Let curial Cardinal Presbyters be and remain Cardinal Presbyters! (And wear, daily, a galero, if they want to!) But what is worst is that secretaries of dicasteries are made archbishops. Is the Holy Father not aware that, in the local churches throughout the world, 'Archbishop' is a title of some distinction?

Sometimes it is suggested that such 'rank' is necessary so that the curial chappy concerned can 'outrank' Bishops from dioceses (rather as the Officer commanding a naval base used to be made the 'Harbour Admiral' so that he could outrank pushy visiting ships' Captains).

But does the Body of Christ need this infantile preoccupation with rank?

21 April 2017


This year, the Julian and Gregorian Easters coincide, a glorious pignus of Unity. So Easter Week is also Bright Week. And on Friday in Bright Week the Byzantines celebrate the role of the Mother of God in pouring Christ's healing streams of grace upon us. Originally Zoodochos Pege (the life-receiving fount) refered to one of Constantinople's greatest basilicas (next door to the imperial residence), Blachernae. Our Lady appeared there at the hagiasma (miraculous stream), standing with her hands raised in the orans posture. After an ikon was created to portray this and placed in the church, water began to flow from her hands. One is reminded of similar imagery and ideas at much later Western shrines such as Fatima and Lourdes, and of linked motifs of water and of grace flowing from her hands. The congruence here between East and West is quite uncanny, and it can only be a glorious intimation of the fact that both East and West drink from the same wholesome wells.

Zoodochos Pege is is also the dedication of that nice little Orthodox chapel up the stairs at the back of the Anglican Shrine Church of Our Lady of Walsingham. Suitably so, because a big part of the pilgrimages at Lourdes and Walsingham is the use of the water which our Lady showed to her servant. What a shame there is no Catholic Byzantine chapel at Walsingham! How lovely if the historically biritual Sons of the Most Holy Redeemer were able to start one!

It seems to me that the symbolism of Zoodochos Pege is an expression of what we Westerners have in mind when we call Mary Mediatrix omnium gratiarum, or refer to her Omnipotentia supplex. May she pray for the unity of all her Son's people.

20 April 2017

William Cardinal Allen ...

... is one of my favourite Cardinals. What a shame the Armada, perhaps the greatest Ecumenical venture ever planned, was unsuccessful! What a loss to the Ecclesia Cantuariensis!

In Westminster Cathedral, a large church in a Byzantine-derived style near Victoria Station, there are big brassy brass lists, dating from the pontificate of Cardinal Vaughan, erected to demonstrate the links of communio between successive Roman Pontiffs and the heads of the Catholic Church in England. (I have written about them before; my suspicion is that they are intended as an attempted counter-blast to Anglican claims of linear succession from S Augustine's quite successful little Church Plant from the Caelian Hill.)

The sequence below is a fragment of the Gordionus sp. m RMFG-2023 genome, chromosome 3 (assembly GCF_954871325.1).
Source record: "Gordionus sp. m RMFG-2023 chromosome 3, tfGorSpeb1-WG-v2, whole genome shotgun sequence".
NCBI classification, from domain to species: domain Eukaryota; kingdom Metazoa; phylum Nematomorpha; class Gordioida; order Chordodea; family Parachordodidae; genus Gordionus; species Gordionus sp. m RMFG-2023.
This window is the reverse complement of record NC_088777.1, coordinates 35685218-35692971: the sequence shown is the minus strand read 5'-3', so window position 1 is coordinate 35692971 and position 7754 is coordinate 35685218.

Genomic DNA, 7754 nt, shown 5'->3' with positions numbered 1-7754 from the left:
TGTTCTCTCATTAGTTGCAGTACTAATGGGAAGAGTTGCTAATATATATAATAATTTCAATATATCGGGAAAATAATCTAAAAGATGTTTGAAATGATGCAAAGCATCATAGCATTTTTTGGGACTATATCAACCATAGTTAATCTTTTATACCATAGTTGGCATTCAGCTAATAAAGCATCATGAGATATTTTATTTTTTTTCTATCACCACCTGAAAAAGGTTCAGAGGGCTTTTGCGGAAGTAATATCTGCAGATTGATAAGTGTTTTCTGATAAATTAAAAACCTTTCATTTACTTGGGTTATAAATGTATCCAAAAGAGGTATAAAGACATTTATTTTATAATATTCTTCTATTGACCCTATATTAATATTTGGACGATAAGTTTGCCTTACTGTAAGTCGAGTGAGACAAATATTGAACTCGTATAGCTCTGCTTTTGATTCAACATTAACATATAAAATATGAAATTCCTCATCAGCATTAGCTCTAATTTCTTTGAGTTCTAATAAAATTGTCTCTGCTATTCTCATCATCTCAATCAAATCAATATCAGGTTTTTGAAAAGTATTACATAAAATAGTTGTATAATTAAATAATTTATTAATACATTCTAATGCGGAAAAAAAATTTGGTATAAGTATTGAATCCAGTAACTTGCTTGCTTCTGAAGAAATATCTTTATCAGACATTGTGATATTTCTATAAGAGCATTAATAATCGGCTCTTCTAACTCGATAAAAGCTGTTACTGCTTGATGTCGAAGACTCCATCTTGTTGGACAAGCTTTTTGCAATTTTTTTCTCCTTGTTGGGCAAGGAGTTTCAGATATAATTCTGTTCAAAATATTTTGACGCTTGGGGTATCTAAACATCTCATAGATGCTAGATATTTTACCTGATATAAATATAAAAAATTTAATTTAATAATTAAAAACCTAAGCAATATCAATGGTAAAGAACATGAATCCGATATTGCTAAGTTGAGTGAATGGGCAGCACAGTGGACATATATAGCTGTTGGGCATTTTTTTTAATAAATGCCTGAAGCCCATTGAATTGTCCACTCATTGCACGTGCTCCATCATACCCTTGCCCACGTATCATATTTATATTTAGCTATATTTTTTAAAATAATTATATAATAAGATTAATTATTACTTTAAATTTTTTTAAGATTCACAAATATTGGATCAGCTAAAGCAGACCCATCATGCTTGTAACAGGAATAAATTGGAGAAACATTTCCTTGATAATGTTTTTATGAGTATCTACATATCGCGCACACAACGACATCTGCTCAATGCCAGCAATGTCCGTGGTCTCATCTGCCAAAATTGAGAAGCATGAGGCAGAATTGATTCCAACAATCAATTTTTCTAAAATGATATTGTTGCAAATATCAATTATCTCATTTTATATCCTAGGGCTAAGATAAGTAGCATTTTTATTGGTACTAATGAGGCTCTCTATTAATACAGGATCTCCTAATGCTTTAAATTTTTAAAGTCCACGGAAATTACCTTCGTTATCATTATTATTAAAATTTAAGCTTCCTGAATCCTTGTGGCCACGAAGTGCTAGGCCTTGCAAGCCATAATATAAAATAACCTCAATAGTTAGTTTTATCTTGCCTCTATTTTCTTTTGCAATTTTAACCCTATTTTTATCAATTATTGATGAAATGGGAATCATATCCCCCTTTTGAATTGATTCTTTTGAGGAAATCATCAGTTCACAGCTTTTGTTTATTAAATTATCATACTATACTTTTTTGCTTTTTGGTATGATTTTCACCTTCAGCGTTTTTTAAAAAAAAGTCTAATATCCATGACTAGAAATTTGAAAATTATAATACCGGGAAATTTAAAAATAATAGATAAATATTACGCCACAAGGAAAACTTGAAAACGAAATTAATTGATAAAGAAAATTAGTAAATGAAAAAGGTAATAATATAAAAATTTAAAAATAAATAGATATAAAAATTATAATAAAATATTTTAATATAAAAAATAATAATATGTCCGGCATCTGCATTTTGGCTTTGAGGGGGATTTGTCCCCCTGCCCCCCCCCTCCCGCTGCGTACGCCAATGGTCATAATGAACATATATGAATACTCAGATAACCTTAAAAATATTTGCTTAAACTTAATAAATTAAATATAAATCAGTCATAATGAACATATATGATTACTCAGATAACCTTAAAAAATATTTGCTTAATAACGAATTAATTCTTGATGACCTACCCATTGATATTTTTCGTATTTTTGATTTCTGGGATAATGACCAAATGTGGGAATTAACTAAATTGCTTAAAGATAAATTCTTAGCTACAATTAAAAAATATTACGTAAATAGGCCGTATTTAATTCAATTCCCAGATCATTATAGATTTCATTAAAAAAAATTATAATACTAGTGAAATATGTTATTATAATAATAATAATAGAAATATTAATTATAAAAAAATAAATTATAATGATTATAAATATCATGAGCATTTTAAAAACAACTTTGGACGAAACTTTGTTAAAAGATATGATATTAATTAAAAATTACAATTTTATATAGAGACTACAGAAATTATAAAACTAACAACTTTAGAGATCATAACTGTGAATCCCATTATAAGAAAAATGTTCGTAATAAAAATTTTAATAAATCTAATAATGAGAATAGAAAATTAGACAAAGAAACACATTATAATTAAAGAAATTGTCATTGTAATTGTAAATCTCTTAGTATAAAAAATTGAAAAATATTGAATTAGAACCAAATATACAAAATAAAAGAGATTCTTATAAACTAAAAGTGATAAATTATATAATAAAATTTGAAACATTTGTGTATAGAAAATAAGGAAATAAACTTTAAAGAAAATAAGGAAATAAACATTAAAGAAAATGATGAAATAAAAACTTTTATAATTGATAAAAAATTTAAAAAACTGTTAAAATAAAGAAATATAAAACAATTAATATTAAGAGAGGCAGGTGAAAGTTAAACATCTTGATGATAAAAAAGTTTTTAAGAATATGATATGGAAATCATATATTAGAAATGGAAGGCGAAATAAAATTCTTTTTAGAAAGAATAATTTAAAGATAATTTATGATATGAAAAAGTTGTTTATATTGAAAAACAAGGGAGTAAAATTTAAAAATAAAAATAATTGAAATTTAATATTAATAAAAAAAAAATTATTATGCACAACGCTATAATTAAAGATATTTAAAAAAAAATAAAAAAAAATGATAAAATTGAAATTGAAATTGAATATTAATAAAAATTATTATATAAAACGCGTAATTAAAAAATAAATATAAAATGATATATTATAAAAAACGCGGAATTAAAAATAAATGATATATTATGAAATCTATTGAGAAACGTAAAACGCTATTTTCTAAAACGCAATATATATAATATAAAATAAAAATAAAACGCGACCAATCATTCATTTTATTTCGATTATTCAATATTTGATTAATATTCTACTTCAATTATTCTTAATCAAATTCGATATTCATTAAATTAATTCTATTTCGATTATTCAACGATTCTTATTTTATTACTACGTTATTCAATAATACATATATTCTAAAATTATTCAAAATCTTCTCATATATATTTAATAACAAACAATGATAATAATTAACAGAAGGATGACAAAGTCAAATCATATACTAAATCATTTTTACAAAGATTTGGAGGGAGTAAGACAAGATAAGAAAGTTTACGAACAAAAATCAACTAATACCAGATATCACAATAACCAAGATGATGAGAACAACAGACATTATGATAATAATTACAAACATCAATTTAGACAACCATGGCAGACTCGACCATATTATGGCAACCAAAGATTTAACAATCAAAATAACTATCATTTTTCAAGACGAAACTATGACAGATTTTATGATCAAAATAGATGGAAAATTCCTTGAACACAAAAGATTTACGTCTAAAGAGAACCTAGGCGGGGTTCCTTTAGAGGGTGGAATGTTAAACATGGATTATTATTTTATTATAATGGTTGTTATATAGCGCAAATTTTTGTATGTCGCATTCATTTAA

What I want to know is: Why is Cardinal Allen not on that list?

Was he not appointed Head of the English Mission on September 18 1591 by Gregory XIV (an admirable pope who was a friend of S Philip Neri and of S Charles Borromeo, perpetuator of our own dear Cardinal Pole's Counter-Reformation).

What has the Ecclesia Westmonasteriensis got against William Allen? Or against Gregory XIV?

Was Vaughan in Lord Burley's pay?

A toast to the Glorious Memories of Popes Gregory XIV, Benedict XIV, and Clement XIV! And of William Cardinal Allen!!

19 April 2017

"In communion with the Pope"

Some bishop somewhere out there in foreigner-land has suspended a priest who criticised Pope Bergoglio in a sermon.

Personally, I think it is bad form to use a sermon to criticise directly any other Catholic cleric ... including the Pope. It is not what sermons are for.

But I take great exception to the wording which this bishop is reported to have used. And I mention it because it is a linguistic usage I have come across elsewhere during this increasingly illiberal pontificate.

Preaching should serve, said the bishop, "meditation of the readings of the day, and certainly not to give personal judgements, especially if they were not in communion with the Pope ... It is certain that priestly ministry in the Catholic Church presupposes communion with the Holy Father [sic all the syntax]".

Being in Communion with the Pope, or (since baptised non-Catholics may be said to be in partial communion) being in full Communion with the Pope is, surely, a juridical category whch implies that one has not been separated from the Communion of the Catholic Church by some formal judgement or by committing a canonical crime which, according to Canon Law, carries with it a sentence of excommunication latae sententiae.

Simply to criticise the Pope (however improperly or unwisely) surely does not incur such a sentence. Or, if it does, which Canon says so? And which Canon says that a cleric so acting incurs suspension either latae or ferendae sententiae?

If criticising the Pope automatically puts one out of communion with Christ's Body the Church, then there must be quite a lot of people who criticised Pope Benedict and who are still wandering around with an invisible but very real excommunication latae sententiae dangling round their necks and clashing at embarrassing moments with their pectoral crosses.

18 April 2017

Canon Brian Brindley ...

... wrote a nice piece on S Mary's Bourne Street ... or, as we called it once, Graham ['Grahm'] Street. My last visiting preachment as an Anglican was to this lovely 'Travers' building; the Marylebone Ordinariate Group, in aeternum floreat, represents in my mind the Faithful Remnant of that great old tradition, with its 'Mascall' connections.